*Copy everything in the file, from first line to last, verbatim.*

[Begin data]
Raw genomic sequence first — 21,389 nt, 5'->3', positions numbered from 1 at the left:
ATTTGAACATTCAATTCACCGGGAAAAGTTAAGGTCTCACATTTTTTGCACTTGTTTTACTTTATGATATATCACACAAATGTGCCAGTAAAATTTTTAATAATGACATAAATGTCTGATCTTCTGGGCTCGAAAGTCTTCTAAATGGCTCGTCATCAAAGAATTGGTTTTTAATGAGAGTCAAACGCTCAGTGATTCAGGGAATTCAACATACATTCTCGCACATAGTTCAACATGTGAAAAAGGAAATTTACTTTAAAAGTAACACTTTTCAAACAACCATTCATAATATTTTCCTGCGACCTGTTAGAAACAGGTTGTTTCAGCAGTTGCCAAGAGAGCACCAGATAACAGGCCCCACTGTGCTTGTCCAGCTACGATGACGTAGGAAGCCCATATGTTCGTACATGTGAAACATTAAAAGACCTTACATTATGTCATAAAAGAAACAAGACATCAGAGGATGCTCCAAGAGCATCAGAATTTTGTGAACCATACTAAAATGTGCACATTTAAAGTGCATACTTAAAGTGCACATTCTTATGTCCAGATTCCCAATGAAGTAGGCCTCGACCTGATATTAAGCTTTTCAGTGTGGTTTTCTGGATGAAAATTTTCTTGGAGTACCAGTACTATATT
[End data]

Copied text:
Raw genomic sequence first — 21,389 nt, 5'->3', positions numbered from 1 at the left:
ATTTGAACATTCAATTCACCGGGAAAAGTTAAGGTCTCACATTTTTTGCACTTGTTTTACTTTATGATATATCACACAAATGTGCCAGTAAAATTTTTAATAATGACATAAATGTCTGATCTTCTGGGCTCGAAAGTCTTCTAAATGGCTCGTCATCAAAGAATTGGTTTTTAATGAGAGTCAAACGCTCAGTGATTCAGGGAATTCAACATACATTCTCGCACATAGTTCAACATGTGAAAAAGGAAATTTACTTTAAAAGTAACACTTTTCAAACAACCATTCATAATATTTTCCTGCGACCTGTTAGAAACAGGTTGTTTCAGCAGTTGCCAAGAGAGCACCAGATAACAGGCCCCACTGTGCTTGTCCAGCTACGATGACGTAGGAAGCCCATATGTTCGTACATGTGAAACATTAAAAGACCTTACATTATGTCATAAAAGAAACAAGACATCAGAGGATGCTCCAAGAGCATCAGAATTTTGTGAACCATACTAAAATGTGCACATTTAAAGTGCATACTTAAAGTGCACATTCTTATGTCCAGATTCCCAATGAAGTAGGCCTCGACCTGATATTAAGCTTTTCAGTGTGGTTTTCTGGATGAAAATTTTCTTGGAGTACCAGTACTATATT